Critical Race Theory Makes its Way to NJ Governor’s Race
TRENTON – Critical race theory isn’t taught in New Jersey schools, though critical thinking about race is. And just as the issue has become a flashpoint at some school board meetings, it’s become a topic in the New Jersey governor’s race.
Republican gubernatorial candidate Jack Ciattarelli has raised the issue on the campaign trail and was asked about it in the first gubernatorial debate. He said schools should teach students the golden rule, doing to others what you’d want done to you, not suggest white people are oppressing minorities.
“There is systemic racism, but I don’t think we should be teaching our children that white people perpetuate systemic racism,” Ciattarelli said.
“Critical race theory has elements to it that suggest that the white student, the white person is the oppressor and the black and brown is the oppressed,” he said. “I don’t think that’s what we should be teaching our students, particularly at the younger ages.”
Critical race theory originates in legal scholarship, a way of looking at the law and its historical context, taught and debated on college campuses – not taught in K-12 schools, per se. But it’s become a catch-all phrase galvanizing pushback against a range of race-related topics some prefer to bar from schools.
Gov. Phil Murphy signed a law incorporating instruction on diversity and inclusion into the K-12 curriculum.
“I believe with all my heart we need to teach our kids the whole truth, nothing but the truth,” Murphy said.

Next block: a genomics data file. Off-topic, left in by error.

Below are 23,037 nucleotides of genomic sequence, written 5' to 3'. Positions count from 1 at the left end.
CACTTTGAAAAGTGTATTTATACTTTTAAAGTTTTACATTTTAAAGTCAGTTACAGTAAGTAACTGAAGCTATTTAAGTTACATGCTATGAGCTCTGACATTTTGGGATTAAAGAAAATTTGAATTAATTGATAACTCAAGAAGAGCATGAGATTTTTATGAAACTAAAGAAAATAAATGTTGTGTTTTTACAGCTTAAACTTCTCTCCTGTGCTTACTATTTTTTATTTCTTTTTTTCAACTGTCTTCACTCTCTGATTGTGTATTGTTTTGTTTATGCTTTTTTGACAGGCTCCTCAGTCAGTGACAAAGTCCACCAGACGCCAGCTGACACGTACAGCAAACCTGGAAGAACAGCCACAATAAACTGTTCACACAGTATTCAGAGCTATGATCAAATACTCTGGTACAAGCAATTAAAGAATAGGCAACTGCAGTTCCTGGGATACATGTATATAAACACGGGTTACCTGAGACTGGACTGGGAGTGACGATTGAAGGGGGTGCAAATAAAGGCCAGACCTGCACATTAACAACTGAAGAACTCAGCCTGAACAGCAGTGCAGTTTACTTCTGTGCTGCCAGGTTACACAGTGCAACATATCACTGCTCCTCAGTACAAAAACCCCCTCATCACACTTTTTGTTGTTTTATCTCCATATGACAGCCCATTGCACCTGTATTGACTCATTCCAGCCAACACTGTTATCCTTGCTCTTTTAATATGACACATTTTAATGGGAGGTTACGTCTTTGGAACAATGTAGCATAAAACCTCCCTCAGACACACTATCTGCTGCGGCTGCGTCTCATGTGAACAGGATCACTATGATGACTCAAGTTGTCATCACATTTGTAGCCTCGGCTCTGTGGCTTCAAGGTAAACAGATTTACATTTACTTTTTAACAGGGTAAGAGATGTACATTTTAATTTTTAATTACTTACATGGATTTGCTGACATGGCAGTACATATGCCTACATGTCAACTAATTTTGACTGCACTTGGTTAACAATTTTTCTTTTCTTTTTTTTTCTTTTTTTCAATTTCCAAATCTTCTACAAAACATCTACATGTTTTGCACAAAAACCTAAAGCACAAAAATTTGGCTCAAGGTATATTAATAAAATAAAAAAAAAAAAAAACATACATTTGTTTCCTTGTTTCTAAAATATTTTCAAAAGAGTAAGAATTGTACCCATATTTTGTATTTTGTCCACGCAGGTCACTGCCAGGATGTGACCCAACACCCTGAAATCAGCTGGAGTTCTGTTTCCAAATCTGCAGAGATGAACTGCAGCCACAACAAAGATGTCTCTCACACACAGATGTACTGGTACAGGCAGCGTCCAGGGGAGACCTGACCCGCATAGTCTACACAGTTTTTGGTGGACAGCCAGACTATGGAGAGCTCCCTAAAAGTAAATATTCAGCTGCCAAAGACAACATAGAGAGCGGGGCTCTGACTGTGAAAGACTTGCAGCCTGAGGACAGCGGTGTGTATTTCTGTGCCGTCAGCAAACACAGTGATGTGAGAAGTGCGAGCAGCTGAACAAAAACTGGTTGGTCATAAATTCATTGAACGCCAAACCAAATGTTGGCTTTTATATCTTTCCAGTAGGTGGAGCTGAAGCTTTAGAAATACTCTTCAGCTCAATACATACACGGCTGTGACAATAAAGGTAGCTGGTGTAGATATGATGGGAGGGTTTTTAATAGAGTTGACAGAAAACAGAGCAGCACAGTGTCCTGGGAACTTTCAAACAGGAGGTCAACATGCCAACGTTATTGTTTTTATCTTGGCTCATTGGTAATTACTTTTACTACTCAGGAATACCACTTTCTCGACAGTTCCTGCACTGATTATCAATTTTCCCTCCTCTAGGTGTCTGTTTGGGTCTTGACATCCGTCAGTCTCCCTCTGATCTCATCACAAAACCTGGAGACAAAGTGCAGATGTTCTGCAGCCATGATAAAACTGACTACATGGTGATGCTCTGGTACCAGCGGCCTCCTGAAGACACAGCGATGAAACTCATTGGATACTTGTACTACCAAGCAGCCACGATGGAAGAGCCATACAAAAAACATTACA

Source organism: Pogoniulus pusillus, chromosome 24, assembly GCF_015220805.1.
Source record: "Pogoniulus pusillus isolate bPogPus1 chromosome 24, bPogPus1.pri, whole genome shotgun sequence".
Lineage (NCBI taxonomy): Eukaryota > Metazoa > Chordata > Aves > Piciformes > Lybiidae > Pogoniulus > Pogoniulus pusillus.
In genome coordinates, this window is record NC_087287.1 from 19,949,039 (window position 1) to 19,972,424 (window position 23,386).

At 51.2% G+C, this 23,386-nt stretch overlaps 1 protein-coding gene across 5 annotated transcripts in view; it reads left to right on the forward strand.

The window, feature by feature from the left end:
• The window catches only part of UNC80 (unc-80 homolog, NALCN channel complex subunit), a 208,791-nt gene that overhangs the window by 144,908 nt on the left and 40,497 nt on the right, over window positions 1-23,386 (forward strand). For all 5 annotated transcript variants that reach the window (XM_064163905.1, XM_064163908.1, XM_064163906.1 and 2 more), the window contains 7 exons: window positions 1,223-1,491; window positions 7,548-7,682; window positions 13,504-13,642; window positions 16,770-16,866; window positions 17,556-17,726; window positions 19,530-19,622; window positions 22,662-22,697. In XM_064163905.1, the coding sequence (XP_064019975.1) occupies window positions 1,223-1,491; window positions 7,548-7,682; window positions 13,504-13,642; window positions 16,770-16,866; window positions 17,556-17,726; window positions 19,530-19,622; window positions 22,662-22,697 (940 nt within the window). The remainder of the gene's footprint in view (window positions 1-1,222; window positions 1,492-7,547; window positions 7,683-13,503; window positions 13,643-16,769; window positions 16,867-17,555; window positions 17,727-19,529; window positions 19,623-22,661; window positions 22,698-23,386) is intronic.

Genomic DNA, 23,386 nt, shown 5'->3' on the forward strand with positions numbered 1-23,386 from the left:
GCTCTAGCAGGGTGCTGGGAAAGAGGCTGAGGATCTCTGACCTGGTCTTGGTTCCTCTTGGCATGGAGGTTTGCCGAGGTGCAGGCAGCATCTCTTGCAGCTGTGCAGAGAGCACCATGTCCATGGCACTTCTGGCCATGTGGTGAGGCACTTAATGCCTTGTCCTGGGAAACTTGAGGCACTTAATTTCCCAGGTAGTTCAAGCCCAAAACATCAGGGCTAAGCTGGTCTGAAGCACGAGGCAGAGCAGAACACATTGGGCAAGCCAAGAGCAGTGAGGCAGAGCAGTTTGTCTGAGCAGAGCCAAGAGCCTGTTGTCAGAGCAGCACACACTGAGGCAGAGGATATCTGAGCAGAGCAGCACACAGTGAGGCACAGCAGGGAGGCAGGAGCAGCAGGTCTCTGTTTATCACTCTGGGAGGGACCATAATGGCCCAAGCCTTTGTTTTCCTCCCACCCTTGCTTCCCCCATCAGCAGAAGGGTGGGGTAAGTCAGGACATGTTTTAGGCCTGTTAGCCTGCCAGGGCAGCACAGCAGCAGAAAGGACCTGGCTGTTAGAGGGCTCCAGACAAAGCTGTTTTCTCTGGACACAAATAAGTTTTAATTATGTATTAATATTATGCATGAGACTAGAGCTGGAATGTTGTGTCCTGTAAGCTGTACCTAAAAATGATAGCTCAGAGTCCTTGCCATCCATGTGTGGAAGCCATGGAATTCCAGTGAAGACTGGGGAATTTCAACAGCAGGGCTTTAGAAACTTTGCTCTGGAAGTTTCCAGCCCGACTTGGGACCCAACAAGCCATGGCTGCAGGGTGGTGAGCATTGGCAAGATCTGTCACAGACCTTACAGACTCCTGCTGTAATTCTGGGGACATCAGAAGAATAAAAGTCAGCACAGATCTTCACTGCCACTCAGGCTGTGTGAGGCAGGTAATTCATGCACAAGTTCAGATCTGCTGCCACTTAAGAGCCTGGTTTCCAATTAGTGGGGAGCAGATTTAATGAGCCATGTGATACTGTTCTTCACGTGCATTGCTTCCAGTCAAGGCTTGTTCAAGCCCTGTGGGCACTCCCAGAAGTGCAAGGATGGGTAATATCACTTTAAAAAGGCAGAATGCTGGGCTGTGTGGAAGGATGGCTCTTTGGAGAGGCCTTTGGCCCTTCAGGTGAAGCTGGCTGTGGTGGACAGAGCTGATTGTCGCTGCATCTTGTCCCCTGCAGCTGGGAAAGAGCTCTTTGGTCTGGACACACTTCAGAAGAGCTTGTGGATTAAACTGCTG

Murphy said in the debate that the United States is the greatest nation on Earth – but isn’t perfect and that it’s best to look in the mirror and acknowledge that.
“You have to teach the whole truth and nothing but the truth, including about slavery, oppression, racism in our country’s history,” he said.
The issue and the backlash were among the topics discussed this summer in the state Department of Education’s Statewide Equity Conference. The event, held virtually, was the NJDOE’s third annual equity conference.
Upper Freehold Regional Schools Superintendent Mark Guterl said there is absolutely community resistance when race-related issues are raised, pointing to an email he sent this summer inviting parents to join an equity committee.
“The first response I got from a parent is: ‘Why are you bringing that to the district? It’s racist,’” Guterl said.
Collingswood High School history and special education teacher Eric Fieldman noted that legislators in other states, including neighboring Pennsylvania, have taken steps to ban critical race theory and related topics from schools. He said students of all ages want and need to discuss these types of issues.
“And if we as teachers, as educators, if we’re avoiding this, if we’re putting our heads in the sand, how are we ever going to teach our students to grow?” Fieldman said. "How are they going to be able to make these decisions for themselves and gain a new perspective and not get the 'Well, my father said' or 'My mother thinks.'"